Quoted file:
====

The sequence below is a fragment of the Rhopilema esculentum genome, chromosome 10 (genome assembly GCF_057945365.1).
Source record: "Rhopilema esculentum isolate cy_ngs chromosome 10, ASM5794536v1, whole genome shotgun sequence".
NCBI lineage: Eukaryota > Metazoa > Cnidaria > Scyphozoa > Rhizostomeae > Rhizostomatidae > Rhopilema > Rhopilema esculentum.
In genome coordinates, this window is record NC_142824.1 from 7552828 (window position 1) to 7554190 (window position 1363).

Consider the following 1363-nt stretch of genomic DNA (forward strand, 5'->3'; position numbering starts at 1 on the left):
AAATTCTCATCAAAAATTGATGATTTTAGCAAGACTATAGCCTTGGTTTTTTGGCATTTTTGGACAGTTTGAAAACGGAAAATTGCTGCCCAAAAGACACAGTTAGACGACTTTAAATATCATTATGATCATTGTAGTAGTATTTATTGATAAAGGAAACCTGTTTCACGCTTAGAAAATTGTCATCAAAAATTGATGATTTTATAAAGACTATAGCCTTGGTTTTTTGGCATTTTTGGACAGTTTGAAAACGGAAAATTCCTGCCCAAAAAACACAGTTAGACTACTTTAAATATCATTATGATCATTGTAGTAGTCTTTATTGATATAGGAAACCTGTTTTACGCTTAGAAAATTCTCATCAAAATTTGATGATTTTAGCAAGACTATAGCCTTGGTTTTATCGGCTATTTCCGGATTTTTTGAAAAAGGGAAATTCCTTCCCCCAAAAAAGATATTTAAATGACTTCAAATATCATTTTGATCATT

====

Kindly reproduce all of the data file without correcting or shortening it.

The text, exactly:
The sequence below is a fragment of the Rhopilema esculentum genome, chromosome 10 (genome assembly GCF_057945365.1).
Source record: "Rhopilema esculentum isolate cy_ngs chromosome 10, ASM5794536v1, whole genome shotgun sequence".
NCBI lineage: Eukaryota > Metazoa > Cnidaria > Scyphozoa > Rhizostomeae > Rhizostomatidae > Rhopilema > Rhopilema esculentum.
In genome coordinates, this window is record NC_142824.1 from 7552828 (window position 1) to 7554190 (window position 1363).

Consider the following 1363-nt stretch of genomic DNA (forward strand, 5'->3'; position numbering starts at 1 on the left):
AAATTCTCATCAAAAATTGATGATTTTAGCAAGACTATAGCCTTGGTTTTTTGGCATTTTTGGACAGTTTGAAAACGGAAAATTGCTGCCCAAAAGACACAGTTAGACGACTTTAAATATCATTATGATCATTGTAGTAGTATTTATTGATAAAGGAAACCTGTTTCACGCTTAGAAAATTGTCATCAAAAATTGATGATTTTATAAAGACTATAGCCTTGGTTTTTTGGCATTTTTGGACAGTTTGAAAACGGAAAATTCCTGCCCAAAAAACACAGTTAGACTACTTTAAATATCATTATGATCATTGTAGTAGTCTTTATTGATATAGGAAACCTGTTTTACGCTTAGAAAATTCTCATCAAAATTTGATGATTTTAGCAAGACTATAGCCTTGGTTTTATCGGCTATTTCCGGATTTTTTGAAAAAGGGAAATTCCTTCCCCCAAAAAAGATATTTAAATGACTTCAAATATCATTTTGATCATT